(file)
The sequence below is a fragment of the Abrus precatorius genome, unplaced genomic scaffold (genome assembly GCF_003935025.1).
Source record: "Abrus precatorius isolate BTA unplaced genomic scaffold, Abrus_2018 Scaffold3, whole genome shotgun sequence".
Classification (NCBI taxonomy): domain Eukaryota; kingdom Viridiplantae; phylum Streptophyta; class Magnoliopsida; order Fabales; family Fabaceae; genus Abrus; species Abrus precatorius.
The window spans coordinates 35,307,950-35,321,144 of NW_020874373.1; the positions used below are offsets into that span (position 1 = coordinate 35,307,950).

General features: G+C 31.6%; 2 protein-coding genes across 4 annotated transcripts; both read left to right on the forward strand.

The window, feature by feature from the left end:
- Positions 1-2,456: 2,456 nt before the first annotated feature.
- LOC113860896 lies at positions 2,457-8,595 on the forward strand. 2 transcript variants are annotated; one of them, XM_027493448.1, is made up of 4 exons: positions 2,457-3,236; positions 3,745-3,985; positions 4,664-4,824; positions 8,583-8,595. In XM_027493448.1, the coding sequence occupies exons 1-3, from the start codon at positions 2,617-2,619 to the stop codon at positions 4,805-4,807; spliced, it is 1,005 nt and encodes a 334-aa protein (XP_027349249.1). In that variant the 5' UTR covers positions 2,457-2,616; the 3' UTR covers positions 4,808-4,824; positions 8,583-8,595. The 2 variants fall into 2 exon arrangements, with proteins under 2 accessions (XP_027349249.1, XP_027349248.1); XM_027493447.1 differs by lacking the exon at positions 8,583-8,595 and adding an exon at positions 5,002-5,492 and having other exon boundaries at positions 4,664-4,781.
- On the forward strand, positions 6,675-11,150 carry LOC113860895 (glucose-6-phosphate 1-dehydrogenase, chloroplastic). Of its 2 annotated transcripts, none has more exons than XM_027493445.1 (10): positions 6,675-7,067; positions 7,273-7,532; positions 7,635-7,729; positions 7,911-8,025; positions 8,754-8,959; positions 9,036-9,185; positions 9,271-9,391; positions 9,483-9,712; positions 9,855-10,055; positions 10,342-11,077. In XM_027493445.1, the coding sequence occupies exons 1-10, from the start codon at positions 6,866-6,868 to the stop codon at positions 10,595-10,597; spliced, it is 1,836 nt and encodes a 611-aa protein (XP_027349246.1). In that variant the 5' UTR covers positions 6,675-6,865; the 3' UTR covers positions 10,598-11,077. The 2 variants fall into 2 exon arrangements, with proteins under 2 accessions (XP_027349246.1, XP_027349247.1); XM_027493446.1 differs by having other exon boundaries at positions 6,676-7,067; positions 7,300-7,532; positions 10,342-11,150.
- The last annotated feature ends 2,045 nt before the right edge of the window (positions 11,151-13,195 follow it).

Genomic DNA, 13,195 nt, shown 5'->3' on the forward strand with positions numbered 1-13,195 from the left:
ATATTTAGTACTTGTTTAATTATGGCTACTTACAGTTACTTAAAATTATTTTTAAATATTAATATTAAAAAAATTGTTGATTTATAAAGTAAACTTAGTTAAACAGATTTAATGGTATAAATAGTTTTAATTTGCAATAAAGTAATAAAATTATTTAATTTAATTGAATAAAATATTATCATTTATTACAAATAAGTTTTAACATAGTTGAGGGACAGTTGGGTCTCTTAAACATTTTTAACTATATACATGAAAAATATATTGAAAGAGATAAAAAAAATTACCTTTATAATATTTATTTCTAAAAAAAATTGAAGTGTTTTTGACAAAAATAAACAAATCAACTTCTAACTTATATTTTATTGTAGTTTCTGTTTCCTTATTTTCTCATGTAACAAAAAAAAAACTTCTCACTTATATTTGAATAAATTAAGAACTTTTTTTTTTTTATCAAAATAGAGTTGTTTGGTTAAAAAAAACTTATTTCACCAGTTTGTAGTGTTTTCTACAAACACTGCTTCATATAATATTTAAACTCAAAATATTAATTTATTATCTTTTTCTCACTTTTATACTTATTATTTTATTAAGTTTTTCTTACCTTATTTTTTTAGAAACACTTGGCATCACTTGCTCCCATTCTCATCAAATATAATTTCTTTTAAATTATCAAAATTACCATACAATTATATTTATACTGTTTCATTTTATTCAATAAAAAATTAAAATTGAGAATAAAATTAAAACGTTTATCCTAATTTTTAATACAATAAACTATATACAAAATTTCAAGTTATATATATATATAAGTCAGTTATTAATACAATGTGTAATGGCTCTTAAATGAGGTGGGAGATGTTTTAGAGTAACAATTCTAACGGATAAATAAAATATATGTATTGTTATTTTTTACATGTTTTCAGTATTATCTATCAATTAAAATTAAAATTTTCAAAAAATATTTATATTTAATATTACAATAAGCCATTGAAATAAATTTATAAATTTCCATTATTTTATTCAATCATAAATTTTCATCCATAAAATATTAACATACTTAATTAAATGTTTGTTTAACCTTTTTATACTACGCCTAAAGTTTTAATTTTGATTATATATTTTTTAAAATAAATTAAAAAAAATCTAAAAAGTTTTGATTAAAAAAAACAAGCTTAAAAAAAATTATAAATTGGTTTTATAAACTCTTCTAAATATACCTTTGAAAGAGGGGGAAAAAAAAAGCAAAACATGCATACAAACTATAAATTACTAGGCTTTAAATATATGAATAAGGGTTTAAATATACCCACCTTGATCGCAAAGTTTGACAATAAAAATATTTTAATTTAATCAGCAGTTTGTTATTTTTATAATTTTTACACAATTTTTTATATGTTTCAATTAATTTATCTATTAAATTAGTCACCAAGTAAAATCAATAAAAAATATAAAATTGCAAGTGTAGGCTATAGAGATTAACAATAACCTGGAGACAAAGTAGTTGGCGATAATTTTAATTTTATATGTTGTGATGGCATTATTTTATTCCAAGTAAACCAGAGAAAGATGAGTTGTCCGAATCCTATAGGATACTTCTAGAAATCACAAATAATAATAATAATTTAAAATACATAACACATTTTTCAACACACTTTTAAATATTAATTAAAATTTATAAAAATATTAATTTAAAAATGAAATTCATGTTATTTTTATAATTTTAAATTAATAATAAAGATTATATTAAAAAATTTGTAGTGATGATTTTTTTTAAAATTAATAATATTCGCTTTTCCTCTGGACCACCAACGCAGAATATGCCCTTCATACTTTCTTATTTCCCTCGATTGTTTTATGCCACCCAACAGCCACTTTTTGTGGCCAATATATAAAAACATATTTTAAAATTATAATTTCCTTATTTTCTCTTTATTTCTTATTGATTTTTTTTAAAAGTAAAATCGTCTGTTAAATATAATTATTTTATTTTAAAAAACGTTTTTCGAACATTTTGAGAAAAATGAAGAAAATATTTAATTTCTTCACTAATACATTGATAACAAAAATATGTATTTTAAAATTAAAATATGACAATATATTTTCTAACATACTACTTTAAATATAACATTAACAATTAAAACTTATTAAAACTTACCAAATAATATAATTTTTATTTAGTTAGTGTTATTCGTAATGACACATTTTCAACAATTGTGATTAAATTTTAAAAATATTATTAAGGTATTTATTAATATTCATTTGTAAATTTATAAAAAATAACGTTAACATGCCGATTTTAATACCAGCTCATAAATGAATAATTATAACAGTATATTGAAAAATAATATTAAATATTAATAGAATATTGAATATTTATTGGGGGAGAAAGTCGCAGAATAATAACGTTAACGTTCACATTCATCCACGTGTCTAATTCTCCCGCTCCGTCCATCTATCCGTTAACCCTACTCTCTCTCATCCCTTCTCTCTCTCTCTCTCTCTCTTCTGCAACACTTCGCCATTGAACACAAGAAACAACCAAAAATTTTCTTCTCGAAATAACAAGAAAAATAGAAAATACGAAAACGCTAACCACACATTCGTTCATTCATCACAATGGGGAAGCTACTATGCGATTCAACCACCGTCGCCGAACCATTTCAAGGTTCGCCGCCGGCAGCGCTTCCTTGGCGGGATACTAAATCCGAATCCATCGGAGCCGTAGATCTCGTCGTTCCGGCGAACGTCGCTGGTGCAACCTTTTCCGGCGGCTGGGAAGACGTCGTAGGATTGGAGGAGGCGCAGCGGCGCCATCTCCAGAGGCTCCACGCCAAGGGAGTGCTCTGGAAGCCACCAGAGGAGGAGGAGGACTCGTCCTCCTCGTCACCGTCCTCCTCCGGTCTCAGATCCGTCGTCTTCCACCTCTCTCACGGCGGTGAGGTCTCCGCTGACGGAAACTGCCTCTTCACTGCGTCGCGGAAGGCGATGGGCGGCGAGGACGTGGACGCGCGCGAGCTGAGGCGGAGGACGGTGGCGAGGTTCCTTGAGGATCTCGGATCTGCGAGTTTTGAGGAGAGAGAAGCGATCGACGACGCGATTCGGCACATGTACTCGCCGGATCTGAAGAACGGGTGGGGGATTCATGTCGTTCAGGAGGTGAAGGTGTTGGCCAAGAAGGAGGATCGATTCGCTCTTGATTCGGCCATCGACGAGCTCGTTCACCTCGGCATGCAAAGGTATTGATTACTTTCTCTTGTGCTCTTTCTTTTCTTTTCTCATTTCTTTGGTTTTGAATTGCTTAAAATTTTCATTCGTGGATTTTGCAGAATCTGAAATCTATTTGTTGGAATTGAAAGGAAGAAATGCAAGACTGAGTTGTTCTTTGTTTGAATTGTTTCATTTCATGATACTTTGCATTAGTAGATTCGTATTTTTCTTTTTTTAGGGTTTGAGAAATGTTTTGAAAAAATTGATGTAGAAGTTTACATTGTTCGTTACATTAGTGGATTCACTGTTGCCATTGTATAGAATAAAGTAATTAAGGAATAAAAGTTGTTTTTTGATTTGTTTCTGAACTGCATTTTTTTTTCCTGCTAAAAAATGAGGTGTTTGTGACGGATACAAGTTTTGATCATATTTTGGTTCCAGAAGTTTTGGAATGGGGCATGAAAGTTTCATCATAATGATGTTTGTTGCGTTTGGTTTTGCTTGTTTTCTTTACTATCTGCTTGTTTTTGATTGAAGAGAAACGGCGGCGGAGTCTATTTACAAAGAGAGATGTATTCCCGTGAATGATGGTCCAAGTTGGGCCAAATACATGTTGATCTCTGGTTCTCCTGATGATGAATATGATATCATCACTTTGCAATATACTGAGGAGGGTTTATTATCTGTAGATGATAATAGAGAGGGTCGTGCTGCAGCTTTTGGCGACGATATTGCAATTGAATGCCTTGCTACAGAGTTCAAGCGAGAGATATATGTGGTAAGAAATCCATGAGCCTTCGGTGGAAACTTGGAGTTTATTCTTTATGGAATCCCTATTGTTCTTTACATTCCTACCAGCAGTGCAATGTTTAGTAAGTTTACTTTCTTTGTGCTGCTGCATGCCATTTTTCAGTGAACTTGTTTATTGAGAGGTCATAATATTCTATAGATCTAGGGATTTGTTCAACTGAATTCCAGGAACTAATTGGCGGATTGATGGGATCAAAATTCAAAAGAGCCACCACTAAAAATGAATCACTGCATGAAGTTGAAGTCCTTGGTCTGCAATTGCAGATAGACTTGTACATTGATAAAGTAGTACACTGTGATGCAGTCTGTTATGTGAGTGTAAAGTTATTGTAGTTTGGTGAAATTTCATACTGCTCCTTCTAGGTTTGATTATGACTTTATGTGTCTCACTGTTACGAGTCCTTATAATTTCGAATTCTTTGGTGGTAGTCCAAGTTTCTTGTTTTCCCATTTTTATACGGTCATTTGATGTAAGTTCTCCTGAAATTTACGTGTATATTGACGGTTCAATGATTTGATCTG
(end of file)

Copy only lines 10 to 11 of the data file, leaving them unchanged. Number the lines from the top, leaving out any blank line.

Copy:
- The last annotated feature ends 2,045 nt before the right edge of the window (positions 11,151-13,195 follow it).

Genomic DNA, 13,195 nt, shown 5'->3' on the forward strand with positions numbered 1-13,195 from the left: